What is the one thing that keeps you up at night? There are so many things that keep me worrying at night. I think because we are in a period of a downturn, democracies don't do austerity well and I'm afraid that you have politicians who have, on both sides of the aisle, short-term goals and aspirations, trying to resolve a problem that needs long-term solutions and I don't think they've got the patience for that. I think that's going on globally. I think as a consequence, what the equity risk premium ought to be may be much higher than we think short term … My opinion is the next three to five years, it's going to be a hand-to-hand struggle to earn solid returns. The next 10 years, I'm quite confident that those 5% real returns are out there because I think two things will have happened. One, we will have worked through the deleveraging cycle and second, the next big thing will have come down the pipeline. I don't know what the next big thing is … and that will be where the winning investments will come from. That will be the equivalent of finding Levi Strauss selling blue jeans to the gold miners. I don't want to own the gold miners, I want to invest with Levi Strauss. That will be the next fun thing, figuring out when the next big cycle is coming and how to exploit it, and in the interim, how do we make sure we keep client capital intact before that day?
What is the biggest concern facing money managers? If you exclude complete social unrest to the point where financial assets are kind of irrelevant … the biggest risk is that there may be too many money management firms out there and subpar returns will just drive some people out of the business.
How does SBH compete with the biggest asset managers for institutional clients? It's interesting. For example in 2008, particularly in fixed income … all of the big money management bond firms, all but one, really blew up. Western blew up, Loomis blew up, PIMCO did not, which was a good thing because if everybody had blown up, the consultants could have chalked it up to, “Well, this was a once in a lifetime or century event that nobody could have predicted.” But all these guys were down 25% in an asset that wasn't supposed to go down and PIMCO didn't, so they then had to scramble to say, “What did these guys do right that the others didn't” and client pressure really started to pull money out of the larger, some of those weaker, managers. They started looking around for who the next tier was and they found us. Then in 2009, when we did well again, Loomis came roaring back, all the credit-oriented managers came roaring back, but we did well. too. And at that point, the way we were positioning ourselves was, “We're not PIMCO, we're not trying to be PIMCO,” … but view us as a complement to PIMCO or view us a complement to one of these guys because what we can do, they can't. There's lots they can do that we can't, but there are some things we can do really well that they can't, and that resonated with a number of consultants and that in turn, built a momentum. The numbers kept up and that's continued ... And those same consultants, because now we have finally hit their radar in terms of fixed income, then also began to look at our equity results. Then the equity results started to pick up as well. So that's why I say we're at a point right now where if we can just keep the flywheel going, we should have all the opportunities we need.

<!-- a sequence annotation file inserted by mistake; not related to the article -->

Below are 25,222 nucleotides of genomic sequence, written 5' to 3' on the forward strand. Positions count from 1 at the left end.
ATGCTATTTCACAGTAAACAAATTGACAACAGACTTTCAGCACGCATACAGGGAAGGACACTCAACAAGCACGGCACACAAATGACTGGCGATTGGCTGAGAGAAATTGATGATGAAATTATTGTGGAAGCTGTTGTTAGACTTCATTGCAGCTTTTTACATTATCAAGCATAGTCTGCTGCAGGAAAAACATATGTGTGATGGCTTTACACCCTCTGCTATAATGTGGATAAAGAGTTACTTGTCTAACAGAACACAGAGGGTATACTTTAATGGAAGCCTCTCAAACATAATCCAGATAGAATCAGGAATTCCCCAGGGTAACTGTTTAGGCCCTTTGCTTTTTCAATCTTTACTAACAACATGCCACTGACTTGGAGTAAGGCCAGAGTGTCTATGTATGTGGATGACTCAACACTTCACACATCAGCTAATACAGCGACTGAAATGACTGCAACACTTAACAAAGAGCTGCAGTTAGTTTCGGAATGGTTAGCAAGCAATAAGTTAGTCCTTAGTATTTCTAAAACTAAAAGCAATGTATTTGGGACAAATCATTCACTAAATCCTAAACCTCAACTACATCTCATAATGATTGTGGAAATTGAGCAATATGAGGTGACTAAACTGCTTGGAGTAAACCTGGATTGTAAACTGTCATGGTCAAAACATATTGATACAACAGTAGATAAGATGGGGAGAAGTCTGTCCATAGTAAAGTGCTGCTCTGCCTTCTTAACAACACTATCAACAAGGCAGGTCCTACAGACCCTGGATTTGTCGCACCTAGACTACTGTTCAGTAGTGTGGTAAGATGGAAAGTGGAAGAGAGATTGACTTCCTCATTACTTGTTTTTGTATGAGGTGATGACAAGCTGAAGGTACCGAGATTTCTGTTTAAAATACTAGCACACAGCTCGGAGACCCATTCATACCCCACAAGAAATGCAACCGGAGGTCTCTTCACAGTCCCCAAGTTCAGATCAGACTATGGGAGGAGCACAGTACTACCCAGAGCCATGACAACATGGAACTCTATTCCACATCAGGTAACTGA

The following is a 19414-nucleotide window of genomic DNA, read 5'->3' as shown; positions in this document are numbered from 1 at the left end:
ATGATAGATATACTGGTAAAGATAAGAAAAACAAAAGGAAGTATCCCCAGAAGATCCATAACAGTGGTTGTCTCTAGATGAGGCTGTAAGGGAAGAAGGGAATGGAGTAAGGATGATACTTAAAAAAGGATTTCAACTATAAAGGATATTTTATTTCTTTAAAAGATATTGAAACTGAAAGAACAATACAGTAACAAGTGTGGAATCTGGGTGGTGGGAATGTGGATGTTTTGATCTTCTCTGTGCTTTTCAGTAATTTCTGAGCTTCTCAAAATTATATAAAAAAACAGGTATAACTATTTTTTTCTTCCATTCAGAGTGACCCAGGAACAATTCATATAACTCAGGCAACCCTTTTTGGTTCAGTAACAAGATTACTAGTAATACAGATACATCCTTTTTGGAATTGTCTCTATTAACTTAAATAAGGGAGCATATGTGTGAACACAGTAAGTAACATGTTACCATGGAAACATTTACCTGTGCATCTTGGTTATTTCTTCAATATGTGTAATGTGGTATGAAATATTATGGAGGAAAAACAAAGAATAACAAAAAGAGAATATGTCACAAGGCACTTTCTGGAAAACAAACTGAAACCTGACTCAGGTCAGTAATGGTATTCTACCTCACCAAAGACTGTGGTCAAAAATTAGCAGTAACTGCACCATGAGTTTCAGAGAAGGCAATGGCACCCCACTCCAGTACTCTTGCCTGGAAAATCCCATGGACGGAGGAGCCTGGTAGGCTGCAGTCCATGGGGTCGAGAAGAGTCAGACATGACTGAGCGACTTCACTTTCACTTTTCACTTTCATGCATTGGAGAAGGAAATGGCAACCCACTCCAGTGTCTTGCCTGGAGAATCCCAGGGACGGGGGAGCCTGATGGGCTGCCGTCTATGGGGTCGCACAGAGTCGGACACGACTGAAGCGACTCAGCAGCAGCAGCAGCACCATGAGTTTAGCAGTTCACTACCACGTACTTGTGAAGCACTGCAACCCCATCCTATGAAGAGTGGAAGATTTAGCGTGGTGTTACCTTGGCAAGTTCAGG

What's next for the firm? In the short run, it's a very easy one – don't (mess) it up. In the long run, we need to be thinking about two things. We need to be thinking about an additional channel of distribution, which would be something like mutual funds. We don't have commingled vehicles to offer to our clients and we need them. They're expensive to start up, and until you get a critical mass, it's an expensive proposition, so we're looking at it carefully.
The second one that is more important is we need to figure out how to provide our clients with some kind of international exposure. Our focus is largely domestic and we are clearly in a global economy. I will be the first one to tell you that I am not going to be the one to identify who the best consumer products company in Brazil is, but I know there are people out there who can.